The Web is not just about business and big money. Billions of pages and blog posts are written every day, every second, by small website owners and bloggers looking to share their views with the world. This is what makes the charm of the Web: it offers a space of relative freedom for everyone.
But the Internet is also a wild jungle that harbors many dangers. No one is really safe from a hack, a DDOS attack or a virus. If you run a small business on the Internet, you know how important the security of your website and online transactions is. It is important to know how to secure your website!
This is a really crucial aspect to consider when planning your website launch: how can I secure my content and work from external threats? How can I offer the best possible user experience to my visitors? These are questions you should ask yourself every time you update your website.
Our 9 tips for securing your website
Securing a site is not necessarily within everyone’s reach, but that does not mean that you absolutely have to be a programmer or a computer scientist to get there.
So we’ve listed 9 tips that are both easy to apply and detailed enough to pique your curiosity about basic security issues, so that you slowly but surely become your own web security expert.
All advice is hack specific and we’ll also walk you through techniques you can use to test your website for security vulnerabilities. Don’t worry: nothing too complicated, but it’s important that you familiarize yourself with the simple tools and techniques that can block or repel attacks, for the good of your projects.
Tip #1: Use Complex Passwords
Web security experts use many methods to ensure optimal security of the web systems and transactions they work on: public key cryptography, chains of trust, signatures, SSL and TSL (Transport Layer Security).
It all starts with choosing your passwords!
- Use a strong password generator to get a hard-to-crack password, including alphanumeric characters and special symbols. The more the symbols are random or pseudo-random (i.e. they are not connected to each other and all symbols have an equal chance of succeeding each other), the more secure the password.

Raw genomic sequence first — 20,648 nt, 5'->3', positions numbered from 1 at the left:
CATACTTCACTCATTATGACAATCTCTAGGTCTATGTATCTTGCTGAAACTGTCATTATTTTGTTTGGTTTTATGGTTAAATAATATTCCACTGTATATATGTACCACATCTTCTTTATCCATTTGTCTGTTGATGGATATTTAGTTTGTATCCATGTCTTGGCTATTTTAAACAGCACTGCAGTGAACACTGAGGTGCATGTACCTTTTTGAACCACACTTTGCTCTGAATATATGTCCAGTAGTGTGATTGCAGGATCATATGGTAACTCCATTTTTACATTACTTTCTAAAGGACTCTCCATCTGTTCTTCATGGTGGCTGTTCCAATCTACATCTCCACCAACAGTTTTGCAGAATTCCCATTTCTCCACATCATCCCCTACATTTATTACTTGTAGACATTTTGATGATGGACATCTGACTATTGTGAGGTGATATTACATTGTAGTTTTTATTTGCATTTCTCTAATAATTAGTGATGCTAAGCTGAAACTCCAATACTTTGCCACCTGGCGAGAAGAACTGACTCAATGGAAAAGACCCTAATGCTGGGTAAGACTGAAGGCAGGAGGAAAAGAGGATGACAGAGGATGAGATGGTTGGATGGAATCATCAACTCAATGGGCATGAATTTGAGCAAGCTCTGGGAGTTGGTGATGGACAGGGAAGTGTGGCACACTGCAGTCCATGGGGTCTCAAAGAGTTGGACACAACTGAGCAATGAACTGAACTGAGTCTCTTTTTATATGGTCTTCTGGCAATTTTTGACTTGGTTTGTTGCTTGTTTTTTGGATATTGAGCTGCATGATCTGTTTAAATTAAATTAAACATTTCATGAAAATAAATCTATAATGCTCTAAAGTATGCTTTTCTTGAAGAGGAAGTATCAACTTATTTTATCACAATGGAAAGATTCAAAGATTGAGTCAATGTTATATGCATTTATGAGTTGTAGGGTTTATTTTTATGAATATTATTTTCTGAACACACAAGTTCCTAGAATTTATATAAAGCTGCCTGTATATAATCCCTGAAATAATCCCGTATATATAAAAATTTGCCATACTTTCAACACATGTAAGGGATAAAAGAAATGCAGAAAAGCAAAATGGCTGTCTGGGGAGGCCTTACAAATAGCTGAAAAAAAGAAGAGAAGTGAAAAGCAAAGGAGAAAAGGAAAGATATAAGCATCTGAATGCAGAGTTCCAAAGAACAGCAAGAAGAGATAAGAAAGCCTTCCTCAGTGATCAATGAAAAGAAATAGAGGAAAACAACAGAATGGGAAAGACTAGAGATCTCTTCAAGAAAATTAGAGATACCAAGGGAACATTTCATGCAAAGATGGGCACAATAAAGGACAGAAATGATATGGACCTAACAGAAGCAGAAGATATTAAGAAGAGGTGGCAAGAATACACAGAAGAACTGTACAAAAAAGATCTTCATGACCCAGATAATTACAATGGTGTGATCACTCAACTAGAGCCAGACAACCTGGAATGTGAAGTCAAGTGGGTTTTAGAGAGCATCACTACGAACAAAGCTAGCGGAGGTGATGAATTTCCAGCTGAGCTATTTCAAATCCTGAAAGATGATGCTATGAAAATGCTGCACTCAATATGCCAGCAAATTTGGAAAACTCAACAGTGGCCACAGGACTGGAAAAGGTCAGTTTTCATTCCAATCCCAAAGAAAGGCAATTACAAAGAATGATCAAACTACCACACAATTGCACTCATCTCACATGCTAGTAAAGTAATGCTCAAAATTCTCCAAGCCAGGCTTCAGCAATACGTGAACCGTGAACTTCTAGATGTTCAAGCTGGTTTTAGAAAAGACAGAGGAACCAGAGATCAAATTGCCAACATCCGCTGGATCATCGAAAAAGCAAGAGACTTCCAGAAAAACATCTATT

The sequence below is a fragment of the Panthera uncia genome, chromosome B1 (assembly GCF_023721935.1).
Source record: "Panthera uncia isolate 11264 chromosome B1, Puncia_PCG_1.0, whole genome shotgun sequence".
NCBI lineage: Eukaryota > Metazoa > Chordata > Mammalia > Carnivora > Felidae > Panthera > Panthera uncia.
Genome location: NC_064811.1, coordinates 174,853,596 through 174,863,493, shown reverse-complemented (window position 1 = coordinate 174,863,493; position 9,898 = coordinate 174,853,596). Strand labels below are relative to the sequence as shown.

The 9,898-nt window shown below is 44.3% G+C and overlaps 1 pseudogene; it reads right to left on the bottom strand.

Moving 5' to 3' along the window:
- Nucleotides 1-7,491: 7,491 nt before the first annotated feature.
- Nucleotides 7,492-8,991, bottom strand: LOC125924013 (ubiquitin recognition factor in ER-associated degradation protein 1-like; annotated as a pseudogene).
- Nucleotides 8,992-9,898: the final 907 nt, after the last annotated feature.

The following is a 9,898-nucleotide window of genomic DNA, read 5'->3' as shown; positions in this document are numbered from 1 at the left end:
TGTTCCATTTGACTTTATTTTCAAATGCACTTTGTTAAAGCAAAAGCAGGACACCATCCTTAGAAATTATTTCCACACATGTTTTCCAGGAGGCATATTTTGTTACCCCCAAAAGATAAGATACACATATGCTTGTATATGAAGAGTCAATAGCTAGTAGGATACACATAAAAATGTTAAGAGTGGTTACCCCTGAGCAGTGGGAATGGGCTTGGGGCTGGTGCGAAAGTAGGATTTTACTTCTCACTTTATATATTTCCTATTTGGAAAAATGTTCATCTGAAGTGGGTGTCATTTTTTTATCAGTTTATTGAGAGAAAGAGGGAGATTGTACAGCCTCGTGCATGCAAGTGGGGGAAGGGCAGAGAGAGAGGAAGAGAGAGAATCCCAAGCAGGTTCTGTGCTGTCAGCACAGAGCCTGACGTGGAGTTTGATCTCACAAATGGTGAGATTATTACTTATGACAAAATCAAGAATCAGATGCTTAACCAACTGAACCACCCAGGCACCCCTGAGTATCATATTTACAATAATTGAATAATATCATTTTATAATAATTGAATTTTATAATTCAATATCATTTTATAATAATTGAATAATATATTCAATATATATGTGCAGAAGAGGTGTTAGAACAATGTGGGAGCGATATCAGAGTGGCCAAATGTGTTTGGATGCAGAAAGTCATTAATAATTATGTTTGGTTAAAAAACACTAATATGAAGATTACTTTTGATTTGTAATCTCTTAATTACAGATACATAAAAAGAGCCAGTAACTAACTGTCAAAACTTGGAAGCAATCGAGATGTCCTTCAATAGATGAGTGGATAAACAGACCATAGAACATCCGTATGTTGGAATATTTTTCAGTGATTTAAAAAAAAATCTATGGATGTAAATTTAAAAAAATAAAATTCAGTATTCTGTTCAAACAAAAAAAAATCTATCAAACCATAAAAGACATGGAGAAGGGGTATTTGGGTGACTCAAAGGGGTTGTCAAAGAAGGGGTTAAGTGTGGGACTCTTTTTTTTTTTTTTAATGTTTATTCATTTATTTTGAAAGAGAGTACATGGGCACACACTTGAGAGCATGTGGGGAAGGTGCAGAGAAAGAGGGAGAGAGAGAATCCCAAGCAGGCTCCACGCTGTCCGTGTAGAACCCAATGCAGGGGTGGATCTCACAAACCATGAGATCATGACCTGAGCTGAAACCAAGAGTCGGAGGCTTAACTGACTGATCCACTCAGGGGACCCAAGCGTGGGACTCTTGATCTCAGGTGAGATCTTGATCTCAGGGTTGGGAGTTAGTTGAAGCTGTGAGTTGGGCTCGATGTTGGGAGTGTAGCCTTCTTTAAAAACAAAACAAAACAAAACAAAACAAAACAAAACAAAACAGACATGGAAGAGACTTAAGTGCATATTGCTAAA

- Use a password manager like Dashlane, LastPass, Password Safe (Windows only) or Password Gorilla to save and encrypt all your passwords, which you can unlock with a Master Password, one password to control them all.
Tip #2: Pay attention to your scripts and plugins
It is well known that website scripts and CMS platforms are the main vehicles for hacking attacks.
In addition to contacting the developer immediately upon discovering any of the issues mentioned above, there are non-technical methods you can use to ensure that your scripts won’t give you trouble in the long run:
- Read your script’s release document carefully: it often contains details about fixes and bug fixes.
- Watch for warnings from your software installer, control panel, or even Google Webmaster Tools: if you need to update or edit/delete a file, do so.
- Do not install just any plug-in: check the compatibilities and safety notes first.
Also, and this is perhaps the most important factor, always keep your scripts and CMS up to date. The latest software package usually contains fixes for bugs and security issues from the previous version. Remember to make a backup of your data before any update!
Tip #3: Perform Regular Folder and Control Panel Checks
Sometimes hackers sneak into your site, and can do a lot of damage behind them: spoofing, media files containing viruses, executables and recoded web pages, etc.
Check your folders regularly, at least once every two weeks, to make sure there are no issues with your files.
If you spot any files you don’t recognize, delete them immediately. If that doesn’t work, contact your web host and get help (this is when you need a good hosting company the most). In such cases:
- Change your admin panel password (and username, if possible)
- Check all files to see if they have been damaged.
- If you have an antivirus installed, run it.
Tip #4: Secure Authentication